The U.S. government is so stuck in time that, in its eagerness to suffocate the Cuban economy with Title III of the Helms-Burton Act, it appears not to have noticed that the steep hillsides where Comandante Juan Almeida founded, by order of the Comandante en Jefe, the Mario Muñoz Monroy Third Front, are not the same today, 61 years later.
Surely it still imagines this area filled with humble, sad-faced campesinos, and children with bulging bellies, without doctors or schools, lacking roads, electricity and communications, condemned to the irrational extraction of precious wood and the sacking of aromatic coffee.
Surely it also disregards the rebellious guerrilla forces that swept Batista’s tyranny from this mountain range forever, and planted in Loma La Esperanza the red and black flag of victory, where also immortalized in the imposing mausoleum built between palm trees and roses, are the lives sacrificed by its heroes and martyrs in Fidel’s just cause.
From that height, there is no need for Google Maps to appreciate at its feet the new Cruce de los Baños municipality, with its people dressed in modern style, its schools, pre-school day care centers, polyclinic, the coffee research station, modern homes, internet antennas, roads and even a television studio, all of which emerged after the triumph of the January 1, 1959.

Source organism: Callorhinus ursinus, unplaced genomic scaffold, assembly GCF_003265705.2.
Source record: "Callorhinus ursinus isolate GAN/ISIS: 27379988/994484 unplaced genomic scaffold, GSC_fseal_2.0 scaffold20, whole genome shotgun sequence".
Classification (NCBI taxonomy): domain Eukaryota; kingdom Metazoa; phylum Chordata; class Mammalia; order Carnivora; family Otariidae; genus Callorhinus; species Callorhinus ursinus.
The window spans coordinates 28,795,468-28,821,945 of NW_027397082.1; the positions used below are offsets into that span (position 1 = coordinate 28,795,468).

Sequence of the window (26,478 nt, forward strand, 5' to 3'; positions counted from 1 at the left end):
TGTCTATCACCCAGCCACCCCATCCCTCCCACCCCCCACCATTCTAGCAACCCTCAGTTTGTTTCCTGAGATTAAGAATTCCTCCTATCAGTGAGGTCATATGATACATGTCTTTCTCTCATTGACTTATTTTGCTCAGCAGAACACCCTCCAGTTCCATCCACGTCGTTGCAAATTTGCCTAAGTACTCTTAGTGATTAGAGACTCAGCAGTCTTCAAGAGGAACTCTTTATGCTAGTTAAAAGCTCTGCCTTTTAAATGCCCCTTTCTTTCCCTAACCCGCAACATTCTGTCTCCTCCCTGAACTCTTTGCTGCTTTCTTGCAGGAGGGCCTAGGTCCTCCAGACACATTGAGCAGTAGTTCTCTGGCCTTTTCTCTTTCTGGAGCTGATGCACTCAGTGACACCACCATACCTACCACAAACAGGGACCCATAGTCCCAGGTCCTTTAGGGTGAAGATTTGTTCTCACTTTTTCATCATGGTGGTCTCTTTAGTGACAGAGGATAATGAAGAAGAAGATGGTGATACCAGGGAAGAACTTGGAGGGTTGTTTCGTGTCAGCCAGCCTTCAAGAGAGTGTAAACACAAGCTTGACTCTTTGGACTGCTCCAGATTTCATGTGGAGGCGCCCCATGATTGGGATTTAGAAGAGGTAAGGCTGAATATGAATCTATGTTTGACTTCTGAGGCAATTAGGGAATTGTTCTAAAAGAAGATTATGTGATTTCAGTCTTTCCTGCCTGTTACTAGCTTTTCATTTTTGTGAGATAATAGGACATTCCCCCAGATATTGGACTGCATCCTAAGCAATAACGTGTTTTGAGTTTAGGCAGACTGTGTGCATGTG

The U.S. administration should have taken note of the men, women, young people and children, who on March 6 climbed up to this sacred site to pay tribute to their heroes and martyrs, alongside the floral wreaths dedicated by the First Secretary of the Party Central Committee, Army General Raúl Castro Ruz; the President of the Councils of State and Ministers, Miguel Díaz-Canel Bermúdez; the Councils of State and Ministers, and the Cuban people.
If indeed it is unaware of this history, the U.S. administration would do well to heed it, to know that in the Third Front the people sleep peacefully, aware that, as Almeida would say, here no one surrenders!